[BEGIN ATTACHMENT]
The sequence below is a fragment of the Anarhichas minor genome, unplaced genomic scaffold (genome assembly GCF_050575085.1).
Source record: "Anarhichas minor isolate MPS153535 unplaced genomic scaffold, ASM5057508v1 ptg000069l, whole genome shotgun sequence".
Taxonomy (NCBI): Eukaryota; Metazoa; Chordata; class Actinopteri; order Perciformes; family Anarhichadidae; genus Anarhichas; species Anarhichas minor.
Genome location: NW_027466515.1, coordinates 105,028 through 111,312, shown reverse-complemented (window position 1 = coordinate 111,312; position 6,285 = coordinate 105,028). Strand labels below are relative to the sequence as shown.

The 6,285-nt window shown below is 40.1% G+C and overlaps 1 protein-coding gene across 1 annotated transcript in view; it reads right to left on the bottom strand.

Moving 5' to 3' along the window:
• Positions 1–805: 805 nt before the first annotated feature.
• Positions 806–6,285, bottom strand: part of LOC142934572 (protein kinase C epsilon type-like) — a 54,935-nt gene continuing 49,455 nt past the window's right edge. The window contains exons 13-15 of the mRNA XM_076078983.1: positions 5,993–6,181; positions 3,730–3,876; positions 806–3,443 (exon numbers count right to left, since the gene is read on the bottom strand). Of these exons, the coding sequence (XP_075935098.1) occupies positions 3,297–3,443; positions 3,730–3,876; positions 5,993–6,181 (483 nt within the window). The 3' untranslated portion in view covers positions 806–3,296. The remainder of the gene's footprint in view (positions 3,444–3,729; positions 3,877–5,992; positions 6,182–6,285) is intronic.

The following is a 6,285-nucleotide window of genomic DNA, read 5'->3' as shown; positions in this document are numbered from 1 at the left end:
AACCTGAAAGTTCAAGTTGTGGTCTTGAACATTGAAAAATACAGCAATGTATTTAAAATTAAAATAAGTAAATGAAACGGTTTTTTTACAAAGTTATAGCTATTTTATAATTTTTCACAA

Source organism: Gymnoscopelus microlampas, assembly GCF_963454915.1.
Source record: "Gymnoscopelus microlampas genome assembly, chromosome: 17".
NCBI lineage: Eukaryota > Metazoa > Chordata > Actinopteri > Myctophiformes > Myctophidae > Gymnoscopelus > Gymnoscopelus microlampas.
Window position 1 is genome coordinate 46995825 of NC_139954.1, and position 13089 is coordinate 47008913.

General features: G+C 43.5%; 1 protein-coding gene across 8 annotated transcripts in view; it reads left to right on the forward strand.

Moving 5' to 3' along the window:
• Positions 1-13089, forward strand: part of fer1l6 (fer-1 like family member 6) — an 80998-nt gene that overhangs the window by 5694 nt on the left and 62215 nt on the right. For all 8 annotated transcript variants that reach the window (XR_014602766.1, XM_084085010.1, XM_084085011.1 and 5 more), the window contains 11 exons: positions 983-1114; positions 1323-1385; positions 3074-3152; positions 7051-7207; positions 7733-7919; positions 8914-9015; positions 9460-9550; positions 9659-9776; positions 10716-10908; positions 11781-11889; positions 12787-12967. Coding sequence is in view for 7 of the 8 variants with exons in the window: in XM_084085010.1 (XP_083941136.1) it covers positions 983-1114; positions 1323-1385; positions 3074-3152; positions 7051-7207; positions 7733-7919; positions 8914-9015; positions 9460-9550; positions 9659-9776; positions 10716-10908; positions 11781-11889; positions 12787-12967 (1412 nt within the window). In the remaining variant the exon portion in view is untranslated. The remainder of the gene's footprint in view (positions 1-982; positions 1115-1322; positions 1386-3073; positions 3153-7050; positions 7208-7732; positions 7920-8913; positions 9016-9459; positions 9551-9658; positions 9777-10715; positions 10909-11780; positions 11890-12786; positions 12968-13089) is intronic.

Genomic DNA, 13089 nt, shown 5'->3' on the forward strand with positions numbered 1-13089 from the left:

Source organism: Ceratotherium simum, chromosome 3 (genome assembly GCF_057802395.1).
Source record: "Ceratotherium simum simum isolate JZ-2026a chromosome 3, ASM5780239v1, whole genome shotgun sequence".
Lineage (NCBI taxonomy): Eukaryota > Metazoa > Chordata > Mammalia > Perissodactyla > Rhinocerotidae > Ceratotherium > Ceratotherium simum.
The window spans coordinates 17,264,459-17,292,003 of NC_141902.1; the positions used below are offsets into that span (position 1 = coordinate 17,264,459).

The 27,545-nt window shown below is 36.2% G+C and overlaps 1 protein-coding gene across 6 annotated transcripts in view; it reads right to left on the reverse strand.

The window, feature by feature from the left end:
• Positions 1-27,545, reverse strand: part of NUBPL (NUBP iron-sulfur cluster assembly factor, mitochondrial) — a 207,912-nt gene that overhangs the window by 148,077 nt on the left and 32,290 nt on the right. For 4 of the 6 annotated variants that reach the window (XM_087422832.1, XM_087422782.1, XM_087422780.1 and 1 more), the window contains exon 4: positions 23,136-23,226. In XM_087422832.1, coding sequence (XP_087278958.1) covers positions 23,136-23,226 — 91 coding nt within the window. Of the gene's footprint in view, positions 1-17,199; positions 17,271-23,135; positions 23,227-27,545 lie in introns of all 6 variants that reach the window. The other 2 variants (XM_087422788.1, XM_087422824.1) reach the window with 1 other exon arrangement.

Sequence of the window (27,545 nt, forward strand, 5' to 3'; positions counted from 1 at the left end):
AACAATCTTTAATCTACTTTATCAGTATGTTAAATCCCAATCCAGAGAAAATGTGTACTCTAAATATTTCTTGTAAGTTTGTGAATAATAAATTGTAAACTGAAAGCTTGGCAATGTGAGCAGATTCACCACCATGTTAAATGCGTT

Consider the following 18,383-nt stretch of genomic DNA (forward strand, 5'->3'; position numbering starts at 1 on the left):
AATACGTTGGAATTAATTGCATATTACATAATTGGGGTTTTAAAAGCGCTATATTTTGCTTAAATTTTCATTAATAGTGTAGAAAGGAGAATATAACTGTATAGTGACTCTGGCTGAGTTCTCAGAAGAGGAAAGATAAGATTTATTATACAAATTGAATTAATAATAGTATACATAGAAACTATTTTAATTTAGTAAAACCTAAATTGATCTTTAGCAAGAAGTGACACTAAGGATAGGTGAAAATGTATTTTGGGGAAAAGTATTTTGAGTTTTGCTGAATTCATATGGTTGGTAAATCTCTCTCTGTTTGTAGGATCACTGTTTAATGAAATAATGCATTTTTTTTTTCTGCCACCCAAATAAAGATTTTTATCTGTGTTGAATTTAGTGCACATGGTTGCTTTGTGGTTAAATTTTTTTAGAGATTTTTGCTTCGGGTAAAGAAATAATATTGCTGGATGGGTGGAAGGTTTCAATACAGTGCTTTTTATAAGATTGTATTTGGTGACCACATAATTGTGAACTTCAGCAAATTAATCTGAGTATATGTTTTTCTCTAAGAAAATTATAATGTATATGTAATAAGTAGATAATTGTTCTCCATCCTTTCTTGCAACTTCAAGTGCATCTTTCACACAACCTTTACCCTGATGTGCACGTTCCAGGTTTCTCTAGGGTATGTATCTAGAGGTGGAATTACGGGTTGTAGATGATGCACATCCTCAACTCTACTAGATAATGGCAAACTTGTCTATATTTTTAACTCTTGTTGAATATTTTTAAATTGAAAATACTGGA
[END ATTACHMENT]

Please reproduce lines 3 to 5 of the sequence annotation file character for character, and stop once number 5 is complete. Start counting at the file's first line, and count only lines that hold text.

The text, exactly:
Taxonomy (NCBI): Eukaryota; Metazoa; Chordata; class Actinopteri; order Perciformes; family Anarhichadidae; genus Anarhichas; species Anarhichas minor.
Genome location: NW_027466515.1, coordinates 105,028 through 111,312, shown reverse-complemented (window position 1 = coordinate 111,312; position 6,285 = coordinate 105,028). Strand labels below are relative to the sequence as shown.

The 6,285-nt window shown below is 40.1% G+C and overlaps 1 protein-coding gene across 1 annotated transcript in view; it reads right to left on the bottom strand.